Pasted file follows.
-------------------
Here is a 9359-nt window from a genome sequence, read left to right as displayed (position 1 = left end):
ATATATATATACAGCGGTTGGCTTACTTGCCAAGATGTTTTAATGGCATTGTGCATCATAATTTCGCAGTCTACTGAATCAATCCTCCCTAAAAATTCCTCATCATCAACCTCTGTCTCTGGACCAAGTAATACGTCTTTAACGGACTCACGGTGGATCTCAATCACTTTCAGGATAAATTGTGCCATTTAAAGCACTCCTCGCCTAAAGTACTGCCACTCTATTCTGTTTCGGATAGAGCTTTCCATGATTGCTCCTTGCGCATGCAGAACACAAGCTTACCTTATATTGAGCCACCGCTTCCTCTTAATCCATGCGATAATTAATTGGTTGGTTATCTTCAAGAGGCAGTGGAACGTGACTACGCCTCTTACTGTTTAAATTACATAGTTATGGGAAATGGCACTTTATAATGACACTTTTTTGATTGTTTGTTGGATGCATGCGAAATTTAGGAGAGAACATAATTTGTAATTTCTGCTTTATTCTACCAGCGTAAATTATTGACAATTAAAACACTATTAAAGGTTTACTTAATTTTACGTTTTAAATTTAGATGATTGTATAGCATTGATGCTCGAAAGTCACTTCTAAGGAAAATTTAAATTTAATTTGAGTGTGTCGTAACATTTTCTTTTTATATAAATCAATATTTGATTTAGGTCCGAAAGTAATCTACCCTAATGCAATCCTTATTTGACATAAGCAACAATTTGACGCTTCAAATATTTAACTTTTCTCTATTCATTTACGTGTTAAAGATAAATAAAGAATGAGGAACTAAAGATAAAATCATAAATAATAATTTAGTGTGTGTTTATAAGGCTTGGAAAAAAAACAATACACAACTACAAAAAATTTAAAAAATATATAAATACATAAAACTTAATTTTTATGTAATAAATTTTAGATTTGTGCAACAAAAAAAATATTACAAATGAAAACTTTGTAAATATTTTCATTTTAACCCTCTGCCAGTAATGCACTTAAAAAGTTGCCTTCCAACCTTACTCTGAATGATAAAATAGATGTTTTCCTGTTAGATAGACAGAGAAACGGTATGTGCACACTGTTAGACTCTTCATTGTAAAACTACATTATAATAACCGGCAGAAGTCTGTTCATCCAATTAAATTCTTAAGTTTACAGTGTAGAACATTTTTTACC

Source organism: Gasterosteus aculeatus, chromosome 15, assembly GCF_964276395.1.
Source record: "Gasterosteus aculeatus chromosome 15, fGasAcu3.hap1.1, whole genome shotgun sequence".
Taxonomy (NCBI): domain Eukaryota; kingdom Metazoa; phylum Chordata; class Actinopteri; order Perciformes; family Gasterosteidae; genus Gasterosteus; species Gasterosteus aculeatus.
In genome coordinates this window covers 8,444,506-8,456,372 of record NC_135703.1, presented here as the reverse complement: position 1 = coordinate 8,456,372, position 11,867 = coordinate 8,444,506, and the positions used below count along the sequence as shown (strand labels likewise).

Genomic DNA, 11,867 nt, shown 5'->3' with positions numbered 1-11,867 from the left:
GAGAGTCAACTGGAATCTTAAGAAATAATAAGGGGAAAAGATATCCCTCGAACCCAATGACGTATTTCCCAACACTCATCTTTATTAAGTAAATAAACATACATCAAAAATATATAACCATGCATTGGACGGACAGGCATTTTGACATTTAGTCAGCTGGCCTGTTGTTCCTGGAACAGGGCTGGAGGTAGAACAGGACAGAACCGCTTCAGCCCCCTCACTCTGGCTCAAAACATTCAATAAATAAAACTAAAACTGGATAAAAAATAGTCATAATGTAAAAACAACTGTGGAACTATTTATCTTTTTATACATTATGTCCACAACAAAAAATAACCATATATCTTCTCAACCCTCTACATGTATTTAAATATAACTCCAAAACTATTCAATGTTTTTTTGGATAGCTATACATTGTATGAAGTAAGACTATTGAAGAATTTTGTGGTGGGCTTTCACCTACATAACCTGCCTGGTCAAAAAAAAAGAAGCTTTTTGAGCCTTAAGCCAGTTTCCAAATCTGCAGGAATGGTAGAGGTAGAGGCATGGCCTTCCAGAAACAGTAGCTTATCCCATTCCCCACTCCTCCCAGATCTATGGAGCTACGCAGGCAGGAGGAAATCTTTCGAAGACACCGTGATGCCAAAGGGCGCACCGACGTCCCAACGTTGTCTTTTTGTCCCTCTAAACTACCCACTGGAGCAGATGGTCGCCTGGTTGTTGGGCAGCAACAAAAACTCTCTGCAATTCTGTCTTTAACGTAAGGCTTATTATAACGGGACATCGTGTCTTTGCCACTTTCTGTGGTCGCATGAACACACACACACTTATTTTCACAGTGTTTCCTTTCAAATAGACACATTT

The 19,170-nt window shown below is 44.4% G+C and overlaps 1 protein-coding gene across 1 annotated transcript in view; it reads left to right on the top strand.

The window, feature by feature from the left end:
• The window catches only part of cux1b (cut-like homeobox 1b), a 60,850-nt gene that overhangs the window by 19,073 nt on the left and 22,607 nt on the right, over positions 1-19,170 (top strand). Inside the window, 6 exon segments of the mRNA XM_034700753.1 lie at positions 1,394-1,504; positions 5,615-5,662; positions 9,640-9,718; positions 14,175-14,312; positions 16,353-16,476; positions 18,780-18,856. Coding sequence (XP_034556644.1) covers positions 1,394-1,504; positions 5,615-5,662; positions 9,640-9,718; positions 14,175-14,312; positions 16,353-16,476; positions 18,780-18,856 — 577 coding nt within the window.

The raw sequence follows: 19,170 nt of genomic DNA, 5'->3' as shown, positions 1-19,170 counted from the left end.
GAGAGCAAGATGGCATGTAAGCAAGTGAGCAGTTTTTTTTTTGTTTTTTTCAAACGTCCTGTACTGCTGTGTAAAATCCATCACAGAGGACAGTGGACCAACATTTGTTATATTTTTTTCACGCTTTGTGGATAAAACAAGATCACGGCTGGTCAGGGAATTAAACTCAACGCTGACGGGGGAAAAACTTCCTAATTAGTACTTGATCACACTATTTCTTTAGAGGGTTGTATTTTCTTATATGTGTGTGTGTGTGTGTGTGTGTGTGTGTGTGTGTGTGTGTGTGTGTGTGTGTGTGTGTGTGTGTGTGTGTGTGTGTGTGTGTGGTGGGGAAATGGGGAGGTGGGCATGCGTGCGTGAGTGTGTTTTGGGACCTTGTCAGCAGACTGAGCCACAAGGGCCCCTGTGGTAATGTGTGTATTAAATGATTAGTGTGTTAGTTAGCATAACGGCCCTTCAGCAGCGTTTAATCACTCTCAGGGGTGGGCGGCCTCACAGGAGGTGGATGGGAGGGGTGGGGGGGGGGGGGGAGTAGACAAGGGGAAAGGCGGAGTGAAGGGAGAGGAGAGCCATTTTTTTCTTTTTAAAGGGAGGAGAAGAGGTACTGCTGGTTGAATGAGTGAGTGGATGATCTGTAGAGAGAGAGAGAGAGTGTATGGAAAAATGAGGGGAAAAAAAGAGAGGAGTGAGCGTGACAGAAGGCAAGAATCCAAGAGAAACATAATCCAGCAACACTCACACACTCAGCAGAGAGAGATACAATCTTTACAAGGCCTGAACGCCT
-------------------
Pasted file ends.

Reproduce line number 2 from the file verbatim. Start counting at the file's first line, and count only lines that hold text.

ATATATATATACAGCGGTTGGCTTACTTGCCAAGATGTTTTAATGGCATTGTGCATCATAATTTCGCAGTCTACTGAATCAATCCTCCCTAAAAATTCCTCATCATCAACCTCTGTCTCTGGACCAAGTAATACGTCTTTAACGGACTCACGGTGGATCTCAATCACTTTCAGGATAAATTGTGCCATTTAAAGCACTCCTCGCCTAAAGTACTGCCACTCTATTCTGTTTCGGATAGAGCTTTCCATGATTGCTCCTTGCGCATGCAGAACACAAGCTTACCTTATATTGAGCCACCGCTTCCTCTTAATCCATGCGATAATTAATTGGTTGGTTATCTTCAAGAGGCAGTGGAACGTGACTACGCCTCTTACTGTTTAAATTACATAGTTATGGGAAATGGCACTTTATAATGACACTTTTTTGATTGTTTGTTGGATGCATGCGAAATTTAGGAGAGAACATAATTTGTAATTTCTGCTTTATTCTACCAGCGTAAATTATTGACAATTAAAACACTATTAAAGGTTTACTTAATTTTACGTTTTAAATTTAGATGATTGTATAGCATTGATGCTCGAAAGTCACTTCTAAGGAAAATTTAAATTTAATTTGAGTGTGTCGTAACATTTTCTTTTTATATAAATCAATATTTGATTTAGGTCCGAAAGTAATCTACCCTAATGCAATCCTTATTTGACATAAGCAACAATTTGACGCTTCAAATATTTAACTTTTCTCTATTCATTTACGTGTTAAAGATAAATAAAGAATGAGGAACTAAAGATAAAATCATAAATAATAATTTAGTGTGTGTTTATAAGGCTTGGAAAAAAAACAATACACAACTACAAAAAATTTAAAAAATATATAAATACATAAAACTTAATTTTTATGTAATAAATTTTAGATTTGTGCAACAAAAAAAATATTACAAATGAAAACTTTGTAAATATTTTCATTTTAACCCTCTGCCAGTAATGCACTTAAAAAGTTGCCTTCCAACCTTACTCTGAATGATAAAATAGATGTTTTCCTGTTAGATAGACAGAGAAACGGTATGTGCACACTGTTAGACTCTTCATTGTAAAACTACATTATAATAACCGGCAGAAGTCTGTTCATCCAATTAAATTCTTAAGTTTACAGTGTAGAACATTTTTTACC